As we continue to learn more about the needs of children with autism, the definition of best practices in museums programming for this audience will continue to evolve. Society’s awareness of autism is fast-growing and, hopefully, more and more public institutions will begin to offer specialized experiences for kids on the spectrum and their families. It is important that nonprofits work together to share resources and help families with children on the spectrum feel comfortable visiting museums. Whether it is offering a summer camp just for children with autism (check out this year’s Hands-On Art Summer Camp at the DMA), creating a quiet corner in a museum gallery, or making a sensory-focused guide of your institution, we want all kids to have opportunities to learn, play, and have cultural experiences with their families.

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Learn more about all of the access programs the DMA offers at DMA.org.

 Amanda Blake is the Head of Family, Access, and School Experiences at the DMA.

Autism Awareness at the DMA: A Father’s Perspective

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Four times a year we host an Autism Awareness Family Celebration at the Museum for children with autism and their families. Families have fun together at this special event in the Museum’s Center for Creative Connections for two hours before the Museum opens to the public.

In April, we recognized Autism Awareness month with an April 2 Autism Awareness Family Celebration in collaboration with the Dallas Symphony Orchestra. The morning event focused on music as Jaap van Zweden, Music Director of the Dallas Symphony Orchestra, and his wife, Aaltje van Zweden-van Buuren joined us. A Dallas Symphony Orchestra string quintet performed, and Jaap van Zweden talked about movement as he waved a colorful streamer in the air along with children. Aaltje van Zweden-van Buuren shared a compelling story about her family’s experience using music therapy with her son, an individual with autism.

I had the joy of talking with an enthusiastic and involved father at our recent event; Denny Singh is clearly his son’s number one fan.

Denny and Sohan

What three words would you use to describe your family?
After my son’s diagnosis:  strongER, as in “what doesn’t kill you makes you . . . “; closER, as in redefining the word “love” and spending more time together; and MORE appreciative of what many take for granted, like our son playing with a friend.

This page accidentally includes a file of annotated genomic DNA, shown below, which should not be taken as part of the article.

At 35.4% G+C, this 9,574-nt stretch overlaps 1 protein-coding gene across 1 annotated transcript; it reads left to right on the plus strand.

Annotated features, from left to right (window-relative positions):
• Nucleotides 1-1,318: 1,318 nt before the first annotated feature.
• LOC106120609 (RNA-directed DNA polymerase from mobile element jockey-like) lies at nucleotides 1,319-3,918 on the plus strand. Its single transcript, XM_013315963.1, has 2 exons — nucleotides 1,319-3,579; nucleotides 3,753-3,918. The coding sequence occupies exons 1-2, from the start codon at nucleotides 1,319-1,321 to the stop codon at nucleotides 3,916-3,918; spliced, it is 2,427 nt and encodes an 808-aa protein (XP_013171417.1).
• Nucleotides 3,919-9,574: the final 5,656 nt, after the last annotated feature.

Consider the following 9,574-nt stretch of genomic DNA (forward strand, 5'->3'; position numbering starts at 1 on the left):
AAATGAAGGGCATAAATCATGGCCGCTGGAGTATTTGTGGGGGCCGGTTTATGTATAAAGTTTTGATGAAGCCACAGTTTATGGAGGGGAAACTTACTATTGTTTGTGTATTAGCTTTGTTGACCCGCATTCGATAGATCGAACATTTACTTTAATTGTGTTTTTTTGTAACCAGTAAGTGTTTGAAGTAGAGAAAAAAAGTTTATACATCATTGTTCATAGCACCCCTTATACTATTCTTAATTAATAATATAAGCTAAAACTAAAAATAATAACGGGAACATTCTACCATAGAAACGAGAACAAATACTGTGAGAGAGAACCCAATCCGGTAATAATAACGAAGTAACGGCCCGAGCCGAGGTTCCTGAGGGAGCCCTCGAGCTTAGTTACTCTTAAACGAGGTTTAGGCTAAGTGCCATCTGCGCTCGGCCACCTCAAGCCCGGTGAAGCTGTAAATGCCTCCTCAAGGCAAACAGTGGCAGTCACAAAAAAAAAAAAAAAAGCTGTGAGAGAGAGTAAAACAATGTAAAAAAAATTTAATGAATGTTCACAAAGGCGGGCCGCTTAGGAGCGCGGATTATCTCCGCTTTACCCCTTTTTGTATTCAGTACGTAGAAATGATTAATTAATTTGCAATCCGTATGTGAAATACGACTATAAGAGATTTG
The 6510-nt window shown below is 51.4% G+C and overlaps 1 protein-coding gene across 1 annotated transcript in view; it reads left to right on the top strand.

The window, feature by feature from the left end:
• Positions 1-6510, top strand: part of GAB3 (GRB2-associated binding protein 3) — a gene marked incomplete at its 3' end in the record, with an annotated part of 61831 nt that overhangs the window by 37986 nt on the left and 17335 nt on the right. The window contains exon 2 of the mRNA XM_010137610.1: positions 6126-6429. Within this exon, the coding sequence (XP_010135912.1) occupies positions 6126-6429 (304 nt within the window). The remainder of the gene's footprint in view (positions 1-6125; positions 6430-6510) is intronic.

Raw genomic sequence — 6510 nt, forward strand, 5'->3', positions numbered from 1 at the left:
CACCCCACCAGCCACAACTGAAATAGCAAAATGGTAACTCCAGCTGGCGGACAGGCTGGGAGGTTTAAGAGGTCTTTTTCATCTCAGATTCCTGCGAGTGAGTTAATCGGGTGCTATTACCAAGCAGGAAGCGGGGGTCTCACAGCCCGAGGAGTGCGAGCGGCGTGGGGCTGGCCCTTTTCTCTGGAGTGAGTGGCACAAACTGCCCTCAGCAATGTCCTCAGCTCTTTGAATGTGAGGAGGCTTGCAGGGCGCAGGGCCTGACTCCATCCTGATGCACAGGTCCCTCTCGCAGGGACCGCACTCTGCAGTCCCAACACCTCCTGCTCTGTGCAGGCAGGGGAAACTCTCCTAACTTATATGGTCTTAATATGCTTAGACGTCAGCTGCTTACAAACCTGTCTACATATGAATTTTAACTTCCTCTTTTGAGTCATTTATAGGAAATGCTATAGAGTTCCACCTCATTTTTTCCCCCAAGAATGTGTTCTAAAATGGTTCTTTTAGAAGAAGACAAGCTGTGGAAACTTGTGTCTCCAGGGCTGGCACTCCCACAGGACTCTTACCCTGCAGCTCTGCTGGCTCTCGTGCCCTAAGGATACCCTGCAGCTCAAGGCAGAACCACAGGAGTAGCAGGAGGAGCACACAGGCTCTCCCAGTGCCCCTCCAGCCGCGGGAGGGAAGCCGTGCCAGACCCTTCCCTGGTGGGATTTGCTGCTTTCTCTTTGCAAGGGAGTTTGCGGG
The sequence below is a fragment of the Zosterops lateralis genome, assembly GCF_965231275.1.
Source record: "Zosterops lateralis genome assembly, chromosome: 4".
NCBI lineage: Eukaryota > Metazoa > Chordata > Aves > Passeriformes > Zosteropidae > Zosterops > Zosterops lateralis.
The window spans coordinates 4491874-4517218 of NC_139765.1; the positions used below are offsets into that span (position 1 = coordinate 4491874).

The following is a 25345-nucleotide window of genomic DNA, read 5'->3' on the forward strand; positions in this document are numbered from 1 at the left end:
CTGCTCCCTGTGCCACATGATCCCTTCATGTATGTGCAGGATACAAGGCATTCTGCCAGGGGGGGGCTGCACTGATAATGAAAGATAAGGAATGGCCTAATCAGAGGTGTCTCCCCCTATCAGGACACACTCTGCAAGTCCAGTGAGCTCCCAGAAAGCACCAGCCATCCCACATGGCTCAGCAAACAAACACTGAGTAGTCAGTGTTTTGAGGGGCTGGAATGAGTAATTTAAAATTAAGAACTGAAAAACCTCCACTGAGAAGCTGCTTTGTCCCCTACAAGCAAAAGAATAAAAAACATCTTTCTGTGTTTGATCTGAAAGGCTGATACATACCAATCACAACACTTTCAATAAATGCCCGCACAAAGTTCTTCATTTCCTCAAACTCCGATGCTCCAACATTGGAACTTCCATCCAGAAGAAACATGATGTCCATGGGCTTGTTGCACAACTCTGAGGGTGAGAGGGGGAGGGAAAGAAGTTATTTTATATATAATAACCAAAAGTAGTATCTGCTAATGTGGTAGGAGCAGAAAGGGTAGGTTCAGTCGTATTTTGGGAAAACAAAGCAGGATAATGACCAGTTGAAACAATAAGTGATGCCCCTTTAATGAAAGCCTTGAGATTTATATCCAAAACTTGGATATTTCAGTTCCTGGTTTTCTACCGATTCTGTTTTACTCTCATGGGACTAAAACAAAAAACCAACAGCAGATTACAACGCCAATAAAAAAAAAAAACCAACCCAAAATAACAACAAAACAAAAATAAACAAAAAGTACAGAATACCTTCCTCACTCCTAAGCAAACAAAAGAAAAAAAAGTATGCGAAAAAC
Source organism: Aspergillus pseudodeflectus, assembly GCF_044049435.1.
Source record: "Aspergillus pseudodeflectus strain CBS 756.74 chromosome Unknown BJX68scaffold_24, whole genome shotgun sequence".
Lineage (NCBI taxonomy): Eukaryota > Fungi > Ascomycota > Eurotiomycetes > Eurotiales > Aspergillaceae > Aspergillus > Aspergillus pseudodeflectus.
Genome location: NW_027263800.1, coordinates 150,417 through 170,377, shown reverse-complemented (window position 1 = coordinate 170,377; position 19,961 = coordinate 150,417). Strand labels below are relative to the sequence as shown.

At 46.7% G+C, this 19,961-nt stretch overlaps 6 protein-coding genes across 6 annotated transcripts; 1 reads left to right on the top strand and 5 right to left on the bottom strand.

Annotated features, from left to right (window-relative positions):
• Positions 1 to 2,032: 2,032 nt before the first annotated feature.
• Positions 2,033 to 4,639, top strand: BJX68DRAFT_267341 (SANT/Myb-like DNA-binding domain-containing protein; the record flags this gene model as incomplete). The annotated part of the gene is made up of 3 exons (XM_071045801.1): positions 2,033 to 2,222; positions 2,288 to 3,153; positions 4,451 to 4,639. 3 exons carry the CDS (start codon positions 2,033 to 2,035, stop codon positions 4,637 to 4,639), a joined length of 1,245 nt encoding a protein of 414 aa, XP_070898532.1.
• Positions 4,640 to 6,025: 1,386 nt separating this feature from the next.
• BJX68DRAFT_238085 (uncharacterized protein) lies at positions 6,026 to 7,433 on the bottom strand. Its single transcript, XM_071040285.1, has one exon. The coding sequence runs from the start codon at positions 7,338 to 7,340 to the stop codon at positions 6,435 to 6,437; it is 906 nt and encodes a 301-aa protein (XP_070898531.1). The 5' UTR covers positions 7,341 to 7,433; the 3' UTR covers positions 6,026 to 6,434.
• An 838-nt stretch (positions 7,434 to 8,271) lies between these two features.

What types of activities does your family enjoy together?
Shopping while letting my son take photos of stores (his current obsession), visiting museums and the aquarium and zoo, going to water parks, and hanging out with his beloved cousins.

What is unique about your son?
His quirky, outgoing personality (e.g., asking people about their rings and jewelry), his grasp of technology and working a smartphone better than his parents, his empathy and ability to care, and his effort to overcome challenges and inspire us to be better people while guiding us on this unexpected journey.

What do you like most about the Autism Awareness Family Celebrations? 
To borrow from a Visa commercial:
Admission to the Autism Awareness Family Celebrations: Free
Additional expenses like supplies for crafts and fun activities: Free
Creating a safe environment where families and their children are welcomed, supported, and valued: PRICELESS

Have the events changed your perception about visiting an art museum with your family?
The events have empowered our family to be more involved in the community and not be afraid of activities or environments because of autism. And just as important as the event are the tickets given to families for a follow-up visit to the DMA any other day like any other family.

The most recent Autism Awareness Family Celebration was focused on music. What is the role of music in your family? 
Music plays an important role in our family, especially for our son. He loves music and all instruments, which he knows by heart (confusing a clarinet with a bass clarinet is a no-no!). While riding in the car, he asks to listen to a specific CD over and over again. Other parents tell me this isn’t just an autism thing, although his memorizing eighteen songs by number is! For those with autism, music has been shown to teach language and improve overall functioning.

Sohan and his family meet Jaap van Zweden

Do you have any advice about visiting museums for other parents who have a child with autism?
JUST GO!!! Regardless of your child’s “level of functioning,” he or she deserves the opportunity to experience the beauty and culture of the arts. As communities become more inclusive and welcoming, it is our duty as parents to take our children out into them. Take it slow at first to make a visit a positive experience for all. Most of all, remember, “a journey of a thousand miles begins with a single step.”

I eagerly look forward to seeing you at the next Autism Awareness Family Celebration at the DMA!

Denny, Su Chen, and Sohan with Jaap van Zweden

Amanda Blake is Manager of Family Experiences and Access Programs.